Clownfish are now reared in captivity by a handful of marine ornamental farms in the USA. Clownfish were the first species of Saltwater fish to successfully be Tank-raised. Tank-raised fish are a better choice for aquarist, because wild-caught fish are more likely to die soon after purchasing them due to the stress of capture and shipping. Also, tank-bred fish are usually more disease resistant and in general are less affected by stress when introduced to the aquarium. Captive bred clownfishes may not have the same instinctual behavior to live in an anemone. They may have to be coaxed into finding the anemone by the home aquarist. Even then, there is no guarantee that the anemone will host the clownfish.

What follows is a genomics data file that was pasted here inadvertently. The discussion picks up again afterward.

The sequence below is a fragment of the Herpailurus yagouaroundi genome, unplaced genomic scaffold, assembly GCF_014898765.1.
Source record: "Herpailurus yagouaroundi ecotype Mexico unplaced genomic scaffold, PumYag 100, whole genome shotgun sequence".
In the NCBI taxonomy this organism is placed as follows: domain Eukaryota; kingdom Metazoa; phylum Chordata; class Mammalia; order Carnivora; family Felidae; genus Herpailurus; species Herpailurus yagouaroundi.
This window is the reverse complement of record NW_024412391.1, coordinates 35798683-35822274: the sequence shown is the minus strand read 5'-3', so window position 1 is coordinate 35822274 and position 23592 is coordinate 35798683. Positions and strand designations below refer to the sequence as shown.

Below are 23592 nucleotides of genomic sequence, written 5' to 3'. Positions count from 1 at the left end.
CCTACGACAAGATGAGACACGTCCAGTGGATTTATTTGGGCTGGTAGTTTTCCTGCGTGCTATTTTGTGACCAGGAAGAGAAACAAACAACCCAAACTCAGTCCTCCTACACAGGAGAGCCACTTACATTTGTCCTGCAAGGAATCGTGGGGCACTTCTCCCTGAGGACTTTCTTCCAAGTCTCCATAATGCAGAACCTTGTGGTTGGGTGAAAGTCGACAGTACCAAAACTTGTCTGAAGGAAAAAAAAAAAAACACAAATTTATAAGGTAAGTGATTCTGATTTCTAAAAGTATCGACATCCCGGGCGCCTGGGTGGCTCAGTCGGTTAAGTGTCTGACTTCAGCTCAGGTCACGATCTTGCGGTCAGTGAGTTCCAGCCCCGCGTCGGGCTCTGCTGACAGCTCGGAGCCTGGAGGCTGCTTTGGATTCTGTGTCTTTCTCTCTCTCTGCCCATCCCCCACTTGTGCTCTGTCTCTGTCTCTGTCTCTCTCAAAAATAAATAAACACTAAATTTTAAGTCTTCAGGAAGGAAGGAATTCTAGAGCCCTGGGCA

The “may not have the same instinctual behavior to live in an anemone.” is troubling. It suggests that tank raised clownfish may not be “normal”. And of course when I backtrack to the source method (from the Simpson paper) for obtaining embryos (Munday et al, 2008, referenced in the current paper) I find this:
Clownfish were reared at James Cook University’s experimental aquarium facility where the pH of unmanipulated seawater was 8.15 ± 0.07. This is similar to the pH that pelagic larvae would experience during development in the open ocean (1).
James Cook University in Townsville QLD has direct access to the ocean, so it would seem right that they have direct access to “unmanipulated seawater”. Still, they were tank raised, and that’s a different environment than the ocean and their wild cousins.
Let’s have a look at the paper.
Ocean acidification erodes crucial auditory behaviour in a marine fish